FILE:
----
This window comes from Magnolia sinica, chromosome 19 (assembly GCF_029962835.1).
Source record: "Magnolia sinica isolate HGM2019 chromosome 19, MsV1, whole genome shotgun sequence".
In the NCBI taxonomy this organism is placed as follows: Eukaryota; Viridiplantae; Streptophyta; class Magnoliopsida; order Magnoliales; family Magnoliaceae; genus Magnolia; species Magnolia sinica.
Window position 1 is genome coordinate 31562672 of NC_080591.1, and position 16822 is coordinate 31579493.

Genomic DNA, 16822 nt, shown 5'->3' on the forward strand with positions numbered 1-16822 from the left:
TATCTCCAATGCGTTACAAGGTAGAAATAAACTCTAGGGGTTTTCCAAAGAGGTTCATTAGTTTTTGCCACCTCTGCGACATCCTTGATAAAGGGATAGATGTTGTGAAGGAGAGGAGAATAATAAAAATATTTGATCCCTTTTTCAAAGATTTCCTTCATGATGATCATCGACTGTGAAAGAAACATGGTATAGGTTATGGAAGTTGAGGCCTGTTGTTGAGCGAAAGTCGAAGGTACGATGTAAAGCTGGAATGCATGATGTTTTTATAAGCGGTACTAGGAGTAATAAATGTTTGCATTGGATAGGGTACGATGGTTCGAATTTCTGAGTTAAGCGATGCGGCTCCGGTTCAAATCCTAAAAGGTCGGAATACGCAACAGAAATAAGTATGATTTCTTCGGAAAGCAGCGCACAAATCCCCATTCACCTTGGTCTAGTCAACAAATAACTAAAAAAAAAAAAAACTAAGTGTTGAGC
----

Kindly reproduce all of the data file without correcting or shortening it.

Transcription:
This window comes from Magnolia sinica, chromosome 19 (assembly GCF_029962835.1).
Source record: "Magnolia sinica isolate HGM2019 chromosome 19, MsV1, whole genome shotgun sequence".
In the NCBI taxonomy this organism is placed as follows: Eukaryota; Viridiplantae; Streptophyta; class Magnoliopsida; order Magnoliales; family Magnoliaceae; genus Magnolia; species Magnolia sinica.
Window position 1 is genome coordinate 31562672 of NC_080591.1, and position 16822 is coordinate 31579493.

Genomic DNA, 16822 nt, shown 5'->3' on the forward strand with positions numbered 1-16822 from the left:
TATCTCCAATGCGTTACAAGGTAGAAATAAACTCTAGGGGTTTTCCAAAGAGGTTCATTAGTTTTTGCCACCTCTGCGACATCCTTGATAAAGGGATAGATGTTGTGAAGGAGAGGAGAATAATAAAAATATTTGATCCCTTTTTCAAAGATTTCCTTCATGATGATCATCGACTGTGAAAGAAACATGGTATAGGTTATGGAAGTTGAGGCCTGTTGTTGAGCGAAAGTCGAAGGTACGATGTAAAGCTGGAATGCATGATGTTTTTATAAGCGGTACTAGGAGTAATAAATGTTTGCATTGGATAGGGTACGATGGTTCGAATTTCTGAGTTAAGCGATGCGGCTCCGGTTCAAATCCTAAAAGGTCGGAATACGCAACAGAAATAAGTATGATTTCTTCGGAAAGCAGCGCACAAATCCCCATTCACCTTGGTCTAGTCAACAAATAACTAAAAAAAAAAAAAACTAAGTGTTGAGC